Fibromyalgia: reliable diagnosis soon possible thanks to the microbiota?
Because there are no reliable methods for diagnosing fibromyalgia, sufferers face a long, hard – and painful – battle. However, recent research1 has raised hopes for the possible development of a simple test, such as a blood test.
About this article
A recent article may put an end to misdiagnosis for thousands of women suffering from fibromyalgia, a disease characterized by chronic diffuse pain combined with intense fatigue and various issues, including sleep and mood disorders. There are no “markers” for making a diagnosis, such as a lesion in the body (unlike a fracture of the tibia, confirmed via a simple X-ray) or a laboratory parameter (unlike blood sugar levels, which indicate diabetes). This directly affects the quality of life of fibromyalgia patients.
Fibromyalgia: focus on 5 bacteria
New research may mark a turning point. Starting point: studying the differences between the gut microbiota compositions of 42 fibromyalgia patients and 42 other healthy women. Result: of the 16 various bacterial families present in the women with fibromyalgia, three were low while two others seemed quite high. Now, these 5 bacterial species have one thing in common: they transform molecules called primary (sidenote: Bile acids Bile acids facilitate digestion and absorption of lipids in the intestine. They also exercise hormonal functions and are involved in various metabolic processes. The gut microbiota will modify the bile acids. In return the various bile acids will have an impact on its composition. Staels B, Fonseca VA. Bile acids and metabolic regulation: mechanisms and clinical responses to bile acid sequestration. Diabetes Care. 2009;32 Suppl 2(Suppl 2):S237-S245. Li R, Andreu-Sánchez S, Kuipers F, Fu J. Gut microbiome and bile acids in obesity-related diseases. Best Pract Res Clin Endocrinol Metab. 2021;35(3):101493. ) into secondary bile acids (SBA).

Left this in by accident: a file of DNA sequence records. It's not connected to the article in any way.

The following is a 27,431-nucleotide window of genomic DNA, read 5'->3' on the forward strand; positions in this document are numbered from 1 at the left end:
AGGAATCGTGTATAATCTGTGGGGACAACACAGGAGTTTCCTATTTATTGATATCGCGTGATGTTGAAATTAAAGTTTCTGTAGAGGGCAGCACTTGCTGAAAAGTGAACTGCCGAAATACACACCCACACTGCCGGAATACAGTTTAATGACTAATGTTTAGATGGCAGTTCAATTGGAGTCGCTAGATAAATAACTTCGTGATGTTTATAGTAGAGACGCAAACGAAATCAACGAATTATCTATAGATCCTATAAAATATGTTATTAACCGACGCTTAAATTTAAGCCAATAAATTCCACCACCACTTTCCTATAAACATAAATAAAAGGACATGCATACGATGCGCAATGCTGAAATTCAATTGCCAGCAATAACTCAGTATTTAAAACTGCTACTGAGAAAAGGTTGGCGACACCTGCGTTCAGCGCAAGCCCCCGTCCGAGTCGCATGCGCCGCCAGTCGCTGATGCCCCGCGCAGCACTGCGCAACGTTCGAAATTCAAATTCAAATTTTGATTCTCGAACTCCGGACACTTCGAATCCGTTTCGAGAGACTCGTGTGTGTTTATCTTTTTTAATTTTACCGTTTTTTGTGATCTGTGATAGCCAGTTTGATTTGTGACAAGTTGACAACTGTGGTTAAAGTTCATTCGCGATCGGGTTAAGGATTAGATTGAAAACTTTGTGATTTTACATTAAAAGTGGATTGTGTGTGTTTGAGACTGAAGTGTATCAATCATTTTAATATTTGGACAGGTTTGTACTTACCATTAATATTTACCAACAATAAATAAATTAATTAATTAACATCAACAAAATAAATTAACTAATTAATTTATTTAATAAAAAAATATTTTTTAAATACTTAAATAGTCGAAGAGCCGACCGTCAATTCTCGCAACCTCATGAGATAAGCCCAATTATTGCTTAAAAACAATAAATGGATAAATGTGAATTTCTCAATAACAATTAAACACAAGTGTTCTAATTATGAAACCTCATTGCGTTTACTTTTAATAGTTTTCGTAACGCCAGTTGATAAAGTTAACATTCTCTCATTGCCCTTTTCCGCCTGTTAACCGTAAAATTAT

0.2 to 6.6% of the adult population may be affected by fibromyalgia.
Furthermore, the authors observed differences in the concentrations of certain SBAs in the blood of patients suffering from fibromyalgia – e.g., α-muricholic acid levels were on average 5 times lower in women with this condition! In addition, the lower the α-muricholic acid levels, the greater the pain, fatigue and symptom severity scores. In short, there is a link between an intestinal imbalance and the blood levels of a specific bile acid, which are in turn associated with symptom severity in patients with fibromyalgia.
Fibromyalgia is not...
Diagnosis of fibromyalgia is complex, as the symptoms (pain, fatigue, sleep disorders, etc.) can be similar to those experienced with other diseases3. It can therefore be confused with:
- Irritable bowel syndrome
- Chronic fatigue syndrome
So can we expect a diagnostic test in the near future?
As a direct consequence of these observations, it may be possible to simply measure the concentration of these small acids, by means of a blood test, to accurately detect people suffering from fibromyalgia. This would enable us to objectify diagnosis of this disease. The model developed by the authors seems promising, showing accuracy of 91.7%. This is enough to raise hopes of a reliable diagnosis becoming available in the future, putting an end to the ordeal for thousands of women.